Overall: 7 1/2 x 5 1/8 x 6 11/16in. (19.1 x 13 x 17cm)
Stoneware, salt-glazed, brown with silver mount on rim
Museum Purchase, Wesley and Elise H. Wright in memory of Mr. and Mrs. Henry Clay Hofheimer II and in honor of John C. Austin
Acc. No. 2007-47
Half gallon brown salt-glazed stoneware tankard with silver mounted rim. The mount is stamped twice with a maker's mark just above the handle (possibly an H). The tankard tapers slightly from the base to the rim and has cordoning around both base and rim. The handle terminates in a "squab" terminal (an extra roll of clay added to the base of the handle and pressed in the middle leaving a dimple).
Label:The most recent addition to Colonial Williamsburg's collections funded by the Wright Fund for ceramics purchases is a salt-glazed stoneware tankard made by John Dwight. This half-gallon tankard with sliver-mounted rim, dating between 1685 and 1695, was made in Fulham, England. Dwight was one of the first English potters to commercially produce a range of useful stoneware. Wares of this type were exported to the American colonies and archaeological examples of Dwight's work have been found in Williamsburg as well as several other sites in Virginia. The addition of this piece to Colonial Williamsburg's collection helps us to more fully illustrate the role that stoneware played in the lives of the colonists. This acquisition would not have been possible without the generous support of Friends, Elise and Wesley Wright.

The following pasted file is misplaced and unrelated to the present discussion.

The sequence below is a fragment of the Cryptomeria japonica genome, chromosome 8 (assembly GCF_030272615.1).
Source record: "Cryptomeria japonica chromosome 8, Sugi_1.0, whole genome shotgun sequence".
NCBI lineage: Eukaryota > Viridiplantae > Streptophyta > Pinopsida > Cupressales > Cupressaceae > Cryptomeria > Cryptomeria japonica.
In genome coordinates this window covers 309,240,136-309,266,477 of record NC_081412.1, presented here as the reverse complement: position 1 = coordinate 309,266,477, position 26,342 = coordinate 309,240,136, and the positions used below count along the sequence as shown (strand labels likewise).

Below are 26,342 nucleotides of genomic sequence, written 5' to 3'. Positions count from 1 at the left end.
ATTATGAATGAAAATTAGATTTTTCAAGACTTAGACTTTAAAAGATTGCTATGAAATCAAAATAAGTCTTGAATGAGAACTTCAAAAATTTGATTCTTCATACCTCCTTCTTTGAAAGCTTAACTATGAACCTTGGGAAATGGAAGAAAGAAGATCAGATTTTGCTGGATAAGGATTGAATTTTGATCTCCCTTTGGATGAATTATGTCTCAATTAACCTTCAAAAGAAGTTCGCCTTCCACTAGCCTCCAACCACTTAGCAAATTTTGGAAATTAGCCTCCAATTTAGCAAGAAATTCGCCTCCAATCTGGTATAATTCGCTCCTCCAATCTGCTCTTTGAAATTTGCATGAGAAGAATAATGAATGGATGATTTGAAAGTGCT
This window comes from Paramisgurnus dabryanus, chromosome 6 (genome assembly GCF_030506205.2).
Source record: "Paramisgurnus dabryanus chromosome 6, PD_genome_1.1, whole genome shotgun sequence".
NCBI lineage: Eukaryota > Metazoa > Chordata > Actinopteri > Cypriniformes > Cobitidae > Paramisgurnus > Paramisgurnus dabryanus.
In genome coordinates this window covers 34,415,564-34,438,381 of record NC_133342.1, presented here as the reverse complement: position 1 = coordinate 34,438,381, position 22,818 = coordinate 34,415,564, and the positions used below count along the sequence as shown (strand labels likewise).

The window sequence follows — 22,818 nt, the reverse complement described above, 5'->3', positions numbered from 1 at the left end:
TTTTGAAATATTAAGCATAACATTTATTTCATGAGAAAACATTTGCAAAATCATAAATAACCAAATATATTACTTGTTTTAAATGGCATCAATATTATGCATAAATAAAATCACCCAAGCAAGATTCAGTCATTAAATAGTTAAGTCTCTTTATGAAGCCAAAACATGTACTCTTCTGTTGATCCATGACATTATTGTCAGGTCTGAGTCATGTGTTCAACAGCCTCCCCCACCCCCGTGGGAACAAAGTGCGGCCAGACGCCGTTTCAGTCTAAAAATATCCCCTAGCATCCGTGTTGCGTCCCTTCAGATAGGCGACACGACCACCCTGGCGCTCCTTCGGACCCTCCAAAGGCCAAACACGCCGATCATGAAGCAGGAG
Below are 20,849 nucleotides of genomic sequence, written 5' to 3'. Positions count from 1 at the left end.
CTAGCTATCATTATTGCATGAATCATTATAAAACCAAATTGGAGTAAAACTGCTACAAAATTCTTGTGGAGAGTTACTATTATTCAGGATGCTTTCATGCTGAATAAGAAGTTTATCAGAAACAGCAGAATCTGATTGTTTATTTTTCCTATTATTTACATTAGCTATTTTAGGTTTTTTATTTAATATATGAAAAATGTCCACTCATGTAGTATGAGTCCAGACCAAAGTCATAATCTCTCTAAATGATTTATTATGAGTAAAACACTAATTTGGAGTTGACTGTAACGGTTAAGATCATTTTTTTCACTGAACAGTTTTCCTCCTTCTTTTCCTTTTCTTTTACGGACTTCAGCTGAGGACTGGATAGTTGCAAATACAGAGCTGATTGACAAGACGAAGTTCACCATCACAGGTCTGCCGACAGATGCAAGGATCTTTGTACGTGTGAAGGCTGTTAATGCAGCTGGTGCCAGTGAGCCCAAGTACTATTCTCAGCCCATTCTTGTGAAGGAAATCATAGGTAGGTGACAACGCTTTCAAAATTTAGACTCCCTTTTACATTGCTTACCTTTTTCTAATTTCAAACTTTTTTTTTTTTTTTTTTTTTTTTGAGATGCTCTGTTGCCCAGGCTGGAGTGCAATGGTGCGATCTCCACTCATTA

Written for the Friends of Collections Newsletter, Fall 2007
Brown stoneware straight-sided tankards were produced concurrently with gorges at John Dwight’s Fulham pottery. These cylindrical drinking vessels far outlived the popularity of their round-bellied companions. Fragments of at least two Dwight tankards made circa 1685–1695 are among the wares excavated from the Drummond site in James City County, Virginia. Their rich brown coloration, thin bodies, and bands of fine combing at foot and neck closely match extant Dwight tankards of the same period. None of the known Dwight tankards of this early type bear ale-measure marks, suggesting this variant ceased to be made by 1700. While such finely turned specimens were produced only briefly, incalculable quantities of robustly potted plain brown tankards were made from the late seventeenth century onward.
Provenance:Sampson & Horne Antiques, London, England
Mark(s):Silver mount: "H" possibly